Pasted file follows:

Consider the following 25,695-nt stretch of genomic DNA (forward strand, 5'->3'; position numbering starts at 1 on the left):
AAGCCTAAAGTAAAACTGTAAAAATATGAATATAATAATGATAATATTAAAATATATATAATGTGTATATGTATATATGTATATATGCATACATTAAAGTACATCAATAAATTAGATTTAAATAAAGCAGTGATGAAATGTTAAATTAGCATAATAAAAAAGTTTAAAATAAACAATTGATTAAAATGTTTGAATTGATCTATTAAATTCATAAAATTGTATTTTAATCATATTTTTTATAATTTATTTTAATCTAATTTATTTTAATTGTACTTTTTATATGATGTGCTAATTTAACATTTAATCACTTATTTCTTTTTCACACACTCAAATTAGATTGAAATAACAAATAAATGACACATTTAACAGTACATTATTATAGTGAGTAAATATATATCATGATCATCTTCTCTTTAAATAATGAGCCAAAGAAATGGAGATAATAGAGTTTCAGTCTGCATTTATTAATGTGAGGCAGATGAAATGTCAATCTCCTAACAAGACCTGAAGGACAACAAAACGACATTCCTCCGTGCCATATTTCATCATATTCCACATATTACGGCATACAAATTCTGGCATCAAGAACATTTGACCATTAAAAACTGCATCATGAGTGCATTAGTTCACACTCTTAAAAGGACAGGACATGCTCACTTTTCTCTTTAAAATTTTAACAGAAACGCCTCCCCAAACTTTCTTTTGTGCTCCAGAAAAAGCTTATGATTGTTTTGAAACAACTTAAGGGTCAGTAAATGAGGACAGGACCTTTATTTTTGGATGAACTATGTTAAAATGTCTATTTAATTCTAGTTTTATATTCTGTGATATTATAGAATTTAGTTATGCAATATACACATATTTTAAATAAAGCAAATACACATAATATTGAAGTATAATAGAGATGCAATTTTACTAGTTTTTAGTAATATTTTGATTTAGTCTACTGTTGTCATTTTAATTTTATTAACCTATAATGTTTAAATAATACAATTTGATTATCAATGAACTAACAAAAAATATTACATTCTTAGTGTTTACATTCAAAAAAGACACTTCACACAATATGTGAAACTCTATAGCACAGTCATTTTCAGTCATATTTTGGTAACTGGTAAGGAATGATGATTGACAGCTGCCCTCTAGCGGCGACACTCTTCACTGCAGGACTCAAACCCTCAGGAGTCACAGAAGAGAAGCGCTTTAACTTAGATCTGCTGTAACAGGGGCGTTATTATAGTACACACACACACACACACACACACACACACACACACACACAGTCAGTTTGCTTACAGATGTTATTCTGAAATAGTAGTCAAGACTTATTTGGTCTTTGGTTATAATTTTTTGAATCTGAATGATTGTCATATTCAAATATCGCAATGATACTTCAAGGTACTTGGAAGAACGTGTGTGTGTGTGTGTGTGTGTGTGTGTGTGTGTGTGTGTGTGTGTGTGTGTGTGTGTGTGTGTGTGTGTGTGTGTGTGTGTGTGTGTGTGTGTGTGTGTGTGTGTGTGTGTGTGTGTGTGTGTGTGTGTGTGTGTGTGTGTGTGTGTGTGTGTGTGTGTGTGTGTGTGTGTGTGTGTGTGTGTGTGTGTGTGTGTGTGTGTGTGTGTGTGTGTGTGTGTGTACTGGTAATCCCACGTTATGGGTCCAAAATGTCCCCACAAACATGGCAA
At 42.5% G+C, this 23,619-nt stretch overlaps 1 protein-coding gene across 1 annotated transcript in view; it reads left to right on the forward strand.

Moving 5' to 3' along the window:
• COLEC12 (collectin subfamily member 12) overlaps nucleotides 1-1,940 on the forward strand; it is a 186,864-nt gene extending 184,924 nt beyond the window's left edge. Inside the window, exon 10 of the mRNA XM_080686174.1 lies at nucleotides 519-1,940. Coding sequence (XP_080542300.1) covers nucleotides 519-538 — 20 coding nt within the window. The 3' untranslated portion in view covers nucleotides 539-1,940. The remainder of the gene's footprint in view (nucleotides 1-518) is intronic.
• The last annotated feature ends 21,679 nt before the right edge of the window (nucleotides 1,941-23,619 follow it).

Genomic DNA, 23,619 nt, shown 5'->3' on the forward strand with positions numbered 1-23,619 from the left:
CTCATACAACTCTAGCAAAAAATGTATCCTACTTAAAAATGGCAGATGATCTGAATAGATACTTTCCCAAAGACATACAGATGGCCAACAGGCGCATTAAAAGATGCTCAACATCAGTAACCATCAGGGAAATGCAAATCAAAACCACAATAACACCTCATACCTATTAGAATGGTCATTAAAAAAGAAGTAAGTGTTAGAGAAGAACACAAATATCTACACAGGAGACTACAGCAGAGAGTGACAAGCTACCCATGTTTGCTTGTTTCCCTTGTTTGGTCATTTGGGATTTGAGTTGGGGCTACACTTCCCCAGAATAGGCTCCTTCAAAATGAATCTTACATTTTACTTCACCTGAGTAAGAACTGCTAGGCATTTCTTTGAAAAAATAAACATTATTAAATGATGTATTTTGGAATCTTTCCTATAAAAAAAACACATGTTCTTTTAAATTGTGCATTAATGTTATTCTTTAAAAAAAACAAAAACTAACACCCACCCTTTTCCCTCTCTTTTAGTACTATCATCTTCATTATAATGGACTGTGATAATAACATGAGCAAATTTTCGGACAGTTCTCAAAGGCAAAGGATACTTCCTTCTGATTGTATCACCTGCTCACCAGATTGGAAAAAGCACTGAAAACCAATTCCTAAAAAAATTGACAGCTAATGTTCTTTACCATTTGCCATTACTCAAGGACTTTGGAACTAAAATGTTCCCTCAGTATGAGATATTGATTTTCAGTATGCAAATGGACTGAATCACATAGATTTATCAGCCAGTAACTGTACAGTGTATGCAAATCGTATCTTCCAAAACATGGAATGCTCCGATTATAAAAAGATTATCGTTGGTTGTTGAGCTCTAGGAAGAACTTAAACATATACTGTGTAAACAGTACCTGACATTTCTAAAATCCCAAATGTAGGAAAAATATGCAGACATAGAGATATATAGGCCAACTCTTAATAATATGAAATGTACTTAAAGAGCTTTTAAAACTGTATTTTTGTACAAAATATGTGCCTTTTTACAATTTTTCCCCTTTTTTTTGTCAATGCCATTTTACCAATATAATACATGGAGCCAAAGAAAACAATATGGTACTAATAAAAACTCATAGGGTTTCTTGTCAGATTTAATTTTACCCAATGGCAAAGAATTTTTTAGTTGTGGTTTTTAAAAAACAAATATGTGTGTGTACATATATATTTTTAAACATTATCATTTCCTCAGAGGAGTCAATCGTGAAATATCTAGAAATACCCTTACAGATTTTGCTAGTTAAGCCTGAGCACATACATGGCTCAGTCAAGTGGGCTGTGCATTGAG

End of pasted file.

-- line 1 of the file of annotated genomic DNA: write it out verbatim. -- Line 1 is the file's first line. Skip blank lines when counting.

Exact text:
Consider the following 25,695-nt stretch of genomic DNA (forward strand, 5'->3'; position numbering starts at 1 on the left):